If anyone has suffered for his faith and faithfulness, it was Paul. Who can forget the list that he gave to the Corinthians? “Five times I received at the hands of the Jews forty lashes less one. Three times I was beaten with rods. Once I was stoned. Three times I was shipwrecked; a night and a day adrift at sea; on frequent journeys, in danger of rivers, danger form robbers, danger from my own people, danger from Gentiles, danger in the city, danger in the wilderness, danger at sea, danger from false brothers; in toil and hardship, through many a sleepless night, in hunger and thirst, often without food, in cold and exposure,” (2 Corinthians 11:24-27, ESV). Most of us will never experience these moments in ministry (and those are just the ones we know of for sure as legend tells us how he died at the hands of Nero).
In one of the letters he wrote from prison, Paul made it clear that he was thankful to God for what he was doing in the Colossians' lives. Paul thanks God for the eternal things in life, not the temporal: “because of the hope laid up for you in heaven. Of this you have heard before in the word of the truth, the gospel.” (Colossians 1:5, ESV). How is it that man who has gone through what we read in 2 Corinthians, and a man who is currently in prison for his faith, able to stay so thankful and positive? It is simply due to his perspective. Perspective comes from Latin (per = through, spectrum = glass, lens, view). Thus, Paul simply looked through a different lens than we so often do.
For most of us, we tend to look through the lens of the temporary. Usually suffering comes from a lack of temporal objects, whether animate or inanimate. Paul looked through the lens of eternity. While the temporal things were wonderful tools to be used, they were no more dear to him than a broken set of pliers or a bucket with a hole at the bottom. Paul could rejoice in his suffering because his suffering was temporary just as all other earthly tools. Yes, suffering was a tool. Paul rejoiced in his suffering because it was useful as a tool for the sake of the body—the church. “Now I rejoice in my sufferings for your sake, and in my flesh I am filling up what is lacking in Christ’s afflictions for the sake of his body, that is the church, (Colossians 1:24, ESV; italics mine).
Our suffering is the tool for the body. As part of the body, it may be used toward our growth and good, as is made abundantly clear in other parts of Scripture (cf. James 1:2-4, 1 Peter 1:6-7). But it also has to do with those in your local body or those in the local church down the street or across the globe. When our focus of suffering turns away from us, when our perspective (the lens we look through) turns away from us and toward others (God, Christ, the church, the lost, etc.) then we not only endure the suffering, but we can actually rejoice in the midst of it.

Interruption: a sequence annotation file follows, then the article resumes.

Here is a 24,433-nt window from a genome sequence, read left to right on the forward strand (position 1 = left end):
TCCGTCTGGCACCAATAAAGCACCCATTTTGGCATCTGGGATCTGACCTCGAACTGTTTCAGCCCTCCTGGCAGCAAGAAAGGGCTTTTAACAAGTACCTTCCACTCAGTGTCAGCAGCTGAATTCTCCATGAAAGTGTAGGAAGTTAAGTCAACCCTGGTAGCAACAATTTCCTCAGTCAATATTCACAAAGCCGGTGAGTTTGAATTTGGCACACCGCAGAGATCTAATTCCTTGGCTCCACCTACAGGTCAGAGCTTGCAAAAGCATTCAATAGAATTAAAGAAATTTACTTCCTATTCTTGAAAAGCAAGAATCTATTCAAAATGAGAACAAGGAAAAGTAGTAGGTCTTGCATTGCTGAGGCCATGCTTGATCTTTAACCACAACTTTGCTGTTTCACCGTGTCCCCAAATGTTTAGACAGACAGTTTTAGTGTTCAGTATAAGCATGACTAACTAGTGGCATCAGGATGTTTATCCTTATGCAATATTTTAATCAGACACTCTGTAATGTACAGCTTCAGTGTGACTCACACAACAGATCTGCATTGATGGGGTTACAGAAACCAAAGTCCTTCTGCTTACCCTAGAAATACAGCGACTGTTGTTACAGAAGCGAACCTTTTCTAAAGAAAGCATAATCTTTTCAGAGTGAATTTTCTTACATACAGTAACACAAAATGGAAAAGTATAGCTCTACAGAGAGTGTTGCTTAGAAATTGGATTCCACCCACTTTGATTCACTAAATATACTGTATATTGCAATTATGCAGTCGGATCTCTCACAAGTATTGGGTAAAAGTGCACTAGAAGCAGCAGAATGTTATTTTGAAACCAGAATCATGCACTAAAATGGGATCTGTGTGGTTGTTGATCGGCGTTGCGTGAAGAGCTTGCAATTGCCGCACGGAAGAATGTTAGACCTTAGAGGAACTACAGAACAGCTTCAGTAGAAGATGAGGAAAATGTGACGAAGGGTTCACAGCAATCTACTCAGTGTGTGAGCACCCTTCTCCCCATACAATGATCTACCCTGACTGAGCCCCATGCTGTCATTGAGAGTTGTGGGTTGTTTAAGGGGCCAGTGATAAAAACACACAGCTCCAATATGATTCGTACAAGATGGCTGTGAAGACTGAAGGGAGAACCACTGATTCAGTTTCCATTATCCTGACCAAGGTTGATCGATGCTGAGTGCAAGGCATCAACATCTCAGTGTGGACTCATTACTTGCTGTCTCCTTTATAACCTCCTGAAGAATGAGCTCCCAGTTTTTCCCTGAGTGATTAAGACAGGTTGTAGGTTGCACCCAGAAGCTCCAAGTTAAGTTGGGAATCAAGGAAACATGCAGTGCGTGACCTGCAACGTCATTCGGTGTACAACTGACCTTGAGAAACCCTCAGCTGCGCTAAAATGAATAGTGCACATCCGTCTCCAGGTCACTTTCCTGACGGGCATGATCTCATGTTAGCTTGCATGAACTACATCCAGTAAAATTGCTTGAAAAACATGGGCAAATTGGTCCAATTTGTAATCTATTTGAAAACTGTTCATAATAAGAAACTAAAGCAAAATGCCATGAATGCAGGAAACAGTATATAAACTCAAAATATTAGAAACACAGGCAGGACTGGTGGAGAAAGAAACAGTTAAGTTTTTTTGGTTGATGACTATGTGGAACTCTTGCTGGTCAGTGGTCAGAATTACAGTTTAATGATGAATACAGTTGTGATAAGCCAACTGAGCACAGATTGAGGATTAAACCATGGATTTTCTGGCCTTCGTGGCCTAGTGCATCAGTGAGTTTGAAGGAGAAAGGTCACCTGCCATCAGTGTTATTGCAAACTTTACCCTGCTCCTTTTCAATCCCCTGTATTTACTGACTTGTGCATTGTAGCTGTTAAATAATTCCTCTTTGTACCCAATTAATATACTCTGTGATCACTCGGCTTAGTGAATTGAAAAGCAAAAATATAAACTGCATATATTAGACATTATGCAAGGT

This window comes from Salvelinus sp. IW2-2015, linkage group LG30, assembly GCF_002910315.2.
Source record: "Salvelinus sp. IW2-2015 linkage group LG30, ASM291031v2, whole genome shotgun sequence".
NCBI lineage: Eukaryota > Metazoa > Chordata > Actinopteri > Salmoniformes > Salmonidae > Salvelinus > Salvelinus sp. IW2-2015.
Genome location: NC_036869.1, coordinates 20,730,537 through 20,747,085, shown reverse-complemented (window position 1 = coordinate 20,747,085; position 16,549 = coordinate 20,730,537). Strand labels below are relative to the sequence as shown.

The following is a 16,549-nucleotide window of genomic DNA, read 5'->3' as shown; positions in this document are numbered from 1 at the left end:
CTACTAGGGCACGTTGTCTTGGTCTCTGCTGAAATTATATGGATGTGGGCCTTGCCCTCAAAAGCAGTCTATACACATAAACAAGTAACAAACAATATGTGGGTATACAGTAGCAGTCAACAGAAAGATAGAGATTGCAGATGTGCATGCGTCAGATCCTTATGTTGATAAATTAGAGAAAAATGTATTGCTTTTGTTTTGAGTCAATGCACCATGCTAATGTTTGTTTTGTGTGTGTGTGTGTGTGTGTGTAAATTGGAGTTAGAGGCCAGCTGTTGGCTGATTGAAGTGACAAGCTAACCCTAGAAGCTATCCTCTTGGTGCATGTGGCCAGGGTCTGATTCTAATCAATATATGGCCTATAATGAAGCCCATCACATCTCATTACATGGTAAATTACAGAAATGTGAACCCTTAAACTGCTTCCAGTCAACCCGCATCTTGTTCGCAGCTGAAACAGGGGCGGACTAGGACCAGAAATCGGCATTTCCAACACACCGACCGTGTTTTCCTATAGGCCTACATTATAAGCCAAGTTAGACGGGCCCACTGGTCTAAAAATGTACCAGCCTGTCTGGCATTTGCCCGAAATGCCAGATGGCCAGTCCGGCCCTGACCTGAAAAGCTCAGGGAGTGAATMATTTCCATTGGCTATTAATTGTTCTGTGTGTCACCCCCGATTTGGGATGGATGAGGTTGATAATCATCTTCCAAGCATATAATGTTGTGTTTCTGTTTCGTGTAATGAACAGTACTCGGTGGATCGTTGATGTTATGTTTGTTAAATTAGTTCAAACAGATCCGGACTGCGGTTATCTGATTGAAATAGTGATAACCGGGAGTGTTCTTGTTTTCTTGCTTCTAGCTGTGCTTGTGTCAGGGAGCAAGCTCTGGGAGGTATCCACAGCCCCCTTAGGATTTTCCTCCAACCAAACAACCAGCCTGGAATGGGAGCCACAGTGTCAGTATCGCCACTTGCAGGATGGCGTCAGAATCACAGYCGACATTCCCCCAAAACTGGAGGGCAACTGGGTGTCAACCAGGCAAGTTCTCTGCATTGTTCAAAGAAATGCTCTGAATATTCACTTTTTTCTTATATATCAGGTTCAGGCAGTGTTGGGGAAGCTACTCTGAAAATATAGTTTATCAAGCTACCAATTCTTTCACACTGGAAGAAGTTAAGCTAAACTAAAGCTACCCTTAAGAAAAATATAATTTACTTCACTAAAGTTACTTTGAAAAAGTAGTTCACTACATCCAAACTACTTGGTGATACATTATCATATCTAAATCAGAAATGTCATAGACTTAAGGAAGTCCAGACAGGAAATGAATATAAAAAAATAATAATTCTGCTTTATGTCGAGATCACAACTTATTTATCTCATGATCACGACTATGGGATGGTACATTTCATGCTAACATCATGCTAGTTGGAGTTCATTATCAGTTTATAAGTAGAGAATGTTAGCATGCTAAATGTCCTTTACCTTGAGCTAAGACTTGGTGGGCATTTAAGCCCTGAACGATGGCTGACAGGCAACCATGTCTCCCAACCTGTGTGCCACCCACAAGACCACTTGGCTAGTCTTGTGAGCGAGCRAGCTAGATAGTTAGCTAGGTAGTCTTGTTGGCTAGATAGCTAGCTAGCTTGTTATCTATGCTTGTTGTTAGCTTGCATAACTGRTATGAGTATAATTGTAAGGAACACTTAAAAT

If you take a look at Colossians, you will find that Paul explains his outlook on life throughout the whole letter. Its zenith comes in chapter 3 when he wrote, “If then you have been raised with Christ, seek the things that are above, where Christ is, seated at the right hand of God. Set your minds on things that are above, not on things that are on earth. For you have died, and your life is hidden with Christ in God. When Christ who is your life appears, then you also will appear with him in glory,” (vv. 1-4, ESV).
Christian: look to Christ. See Him. Don’t lose focus on who He is and what His mission is. Christians don’t get to go rogue. Keep your eye, your perspective Christ-centered.
Christian: set your mind on heavenly things. Everything else is transient. It is here today and gone tomorrow. All of life is a vapor. In The Sound of Music, there is a cloud about solving a problem like Maria. The question is asked in the song: “How do you catch a cloud and pin it down?” That’s what so many of us try to do. We seek to try and hold on to clouds as if they could ever be held in the first place. It’s all a vapor, a cloud. Set the mind to that which is eternal: God’s Kingdom (souls, disciples, the Word, etc.).
Christian: Christ is your life. The home, car, spouse, 2.5 kids: that’s not your life. That’s the American dream. We were not called to the American dream; we were called to Christ. It is fine if we have those things, but we cannot confuse those things for that which we actually live. Christ is our life. We live for him. As Paul wrote to the Galatians, “I have been crucified with Christ. It is no longer I who live, but Christ who lives in me. And the life I now live in the flesh I live by faith in the Son of God, who loved me and gave himself for me,” (2:20, ESV). Paul’s life was about Jesus. He lived with Him in view, and so the suffering was but a tool that Jesus—the one who loved and gave himself for Paul (and us)—chose to use.
May God open our eyes to see suffering from the same perspective.
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